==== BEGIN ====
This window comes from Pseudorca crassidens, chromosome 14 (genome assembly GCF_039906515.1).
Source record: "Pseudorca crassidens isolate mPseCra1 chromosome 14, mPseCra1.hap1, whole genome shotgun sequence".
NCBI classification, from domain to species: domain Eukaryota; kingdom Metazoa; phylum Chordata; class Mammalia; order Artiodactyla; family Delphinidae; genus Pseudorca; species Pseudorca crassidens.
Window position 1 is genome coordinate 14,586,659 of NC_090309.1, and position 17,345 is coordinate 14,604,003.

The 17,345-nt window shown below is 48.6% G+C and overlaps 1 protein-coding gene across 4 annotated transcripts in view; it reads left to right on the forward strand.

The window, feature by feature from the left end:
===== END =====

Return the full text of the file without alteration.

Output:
This window comes from Pseudorca crassidens, chromosome 14 (genome assembly GCF_039906515.1).
Source record: "Pseudorca crassidens isolate mPseCra1 chromosome 14, mPseCra1.hap1, whole genome shotgun sequence".
NCBI classification, from domain to species: domain Eukaryota; kingdom Metazoa; phylum Chordata; class Mammalia; order Artiodactyla; family Delphinidae; genus Pseudorca; species Pseudorca crassidens.
Window position 1 is genome coordinate 14,586,659 of NC_090309.1, and position 17,345 is coordinate 14,604,003.

The 17,345-nt window shown below is 48.6% G+C and overlaps 1 protein-coding gene across 4 annotated transcripts in view; it reads left to right on the forward strand.

The window, feature by feature from the left end: